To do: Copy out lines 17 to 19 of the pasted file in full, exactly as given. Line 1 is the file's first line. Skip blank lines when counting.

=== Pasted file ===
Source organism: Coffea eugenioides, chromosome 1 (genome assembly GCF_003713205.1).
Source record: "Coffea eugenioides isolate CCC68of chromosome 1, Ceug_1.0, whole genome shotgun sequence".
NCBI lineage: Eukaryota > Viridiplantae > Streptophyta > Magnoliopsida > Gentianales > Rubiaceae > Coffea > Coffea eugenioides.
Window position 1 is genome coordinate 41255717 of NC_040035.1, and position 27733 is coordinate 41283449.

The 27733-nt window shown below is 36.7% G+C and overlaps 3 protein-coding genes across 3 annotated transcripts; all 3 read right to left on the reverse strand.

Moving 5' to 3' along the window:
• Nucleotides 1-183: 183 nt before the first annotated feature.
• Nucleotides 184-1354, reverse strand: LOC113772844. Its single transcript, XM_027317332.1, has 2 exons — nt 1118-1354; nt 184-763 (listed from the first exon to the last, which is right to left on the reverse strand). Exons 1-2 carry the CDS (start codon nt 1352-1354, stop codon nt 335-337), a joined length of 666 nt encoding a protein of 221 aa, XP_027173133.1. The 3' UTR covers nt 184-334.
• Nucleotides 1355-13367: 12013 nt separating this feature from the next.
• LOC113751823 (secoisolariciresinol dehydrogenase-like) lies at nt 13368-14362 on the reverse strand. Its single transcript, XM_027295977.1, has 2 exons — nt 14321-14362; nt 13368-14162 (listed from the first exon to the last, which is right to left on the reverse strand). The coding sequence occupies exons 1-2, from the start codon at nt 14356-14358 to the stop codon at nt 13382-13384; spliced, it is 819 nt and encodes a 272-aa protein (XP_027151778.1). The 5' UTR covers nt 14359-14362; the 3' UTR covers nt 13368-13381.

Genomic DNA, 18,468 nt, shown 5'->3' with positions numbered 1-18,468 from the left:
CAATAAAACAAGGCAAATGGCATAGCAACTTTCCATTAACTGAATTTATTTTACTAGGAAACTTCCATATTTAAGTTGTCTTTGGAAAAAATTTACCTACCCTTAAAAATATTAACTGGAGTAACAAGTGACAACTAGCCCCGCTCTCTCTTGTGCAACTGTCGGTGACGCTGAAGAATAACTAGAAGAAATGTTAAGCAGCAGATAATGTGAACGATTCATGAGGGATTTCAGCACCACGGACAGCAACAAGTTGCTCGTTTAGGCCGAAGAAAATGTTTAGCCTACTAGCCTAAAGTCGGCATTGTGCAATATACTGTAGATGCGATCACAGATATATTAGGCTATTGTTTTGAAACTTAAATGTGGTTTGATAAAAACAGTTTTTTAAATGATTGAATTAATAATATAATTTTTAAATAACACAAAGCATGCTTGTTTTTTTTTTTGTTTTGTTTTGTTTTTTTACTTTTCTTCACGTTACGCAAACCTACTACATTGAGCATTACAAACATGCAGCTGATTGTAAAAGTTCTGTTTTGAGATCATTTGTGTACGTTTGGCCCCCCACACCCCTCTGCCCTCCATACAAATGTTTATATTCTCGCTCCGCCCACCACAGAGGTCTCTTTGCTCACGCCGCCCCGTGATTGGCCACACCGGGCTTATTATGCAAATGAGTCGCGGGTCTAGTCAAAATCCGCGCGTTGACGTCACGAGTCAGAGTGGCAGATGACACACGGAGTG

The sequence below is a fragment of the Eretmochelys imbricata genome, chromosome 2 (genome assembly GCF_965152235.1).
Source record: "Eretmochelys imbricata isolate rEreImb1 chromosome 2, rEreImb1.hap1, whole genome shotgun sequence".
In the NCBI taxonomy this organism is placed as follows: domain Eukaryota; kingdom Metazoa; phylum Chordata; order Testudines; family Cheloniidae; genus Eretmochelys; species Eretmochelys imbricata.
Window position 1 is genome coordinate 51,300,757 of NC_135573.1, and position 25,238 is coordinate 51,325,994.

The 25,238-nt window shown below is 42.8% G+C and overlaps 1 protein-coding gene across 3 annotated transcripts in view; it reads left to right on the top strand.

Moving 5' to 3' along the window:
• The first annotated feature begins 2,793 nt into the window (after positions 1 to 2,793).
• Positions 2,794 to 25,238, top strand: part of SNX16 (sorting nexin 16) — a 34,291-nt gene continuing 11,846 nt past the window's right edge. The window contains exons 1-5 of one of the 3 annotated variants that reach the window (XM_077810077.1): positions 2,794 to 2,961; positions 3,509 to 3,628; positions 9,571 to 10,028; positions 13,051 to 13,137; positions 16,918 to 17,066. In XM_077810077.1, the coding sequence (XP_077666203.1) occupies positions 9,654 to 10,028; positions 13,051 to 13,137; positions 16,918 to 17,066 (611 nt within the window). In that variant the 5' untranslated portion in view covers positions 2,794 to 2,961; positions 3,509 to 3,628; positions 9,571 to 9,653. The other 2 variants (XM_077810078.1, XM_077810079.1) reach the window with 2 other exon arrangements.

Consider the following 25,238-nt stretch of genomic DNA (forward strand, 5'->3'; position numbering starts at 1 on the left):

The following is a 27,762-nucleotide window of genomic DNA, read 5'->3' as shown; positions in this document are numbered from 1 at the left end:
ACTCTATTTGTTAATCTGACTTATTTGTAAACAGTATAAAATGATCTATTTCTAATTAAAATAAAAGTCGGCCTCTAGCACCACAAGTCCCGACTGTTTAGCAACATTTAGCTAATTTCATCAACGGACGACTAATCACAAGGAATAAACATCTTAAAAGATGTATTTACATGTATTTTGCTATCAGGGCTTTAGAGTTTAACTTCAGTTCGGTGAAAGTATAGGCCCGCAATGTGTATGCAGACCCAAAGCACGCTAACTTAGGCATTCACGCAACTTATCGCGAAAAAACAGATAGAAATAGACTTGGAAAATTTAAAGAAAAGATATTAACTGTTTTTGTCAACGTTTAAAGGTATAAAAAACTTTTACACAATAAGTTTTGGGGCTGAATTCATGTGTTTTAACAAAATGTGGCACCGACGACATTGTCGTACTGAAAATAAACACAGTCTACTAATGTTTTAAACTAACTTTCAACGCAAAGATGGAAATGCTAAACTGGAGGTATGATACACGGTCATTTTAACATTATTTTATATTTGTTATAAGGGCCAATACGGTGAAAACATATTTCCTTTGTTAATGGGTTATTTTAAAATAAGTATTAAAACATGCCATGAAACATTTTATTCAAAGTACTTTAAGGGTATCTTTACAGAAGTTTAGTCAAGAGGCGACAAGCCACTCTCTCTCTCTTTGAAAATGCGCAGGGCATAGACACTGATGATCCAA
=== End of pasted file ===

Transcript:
The 25,238-nt window shown below is 42.8% G+C and overlaps 1 protein-coding gene across 3 annotated transcripts in view; it reads left to right on the top strand.

Moving 5' to 3' along the window:
• The first annotated feature begins 2,793 nt into the window (after positions 1 to 2,793).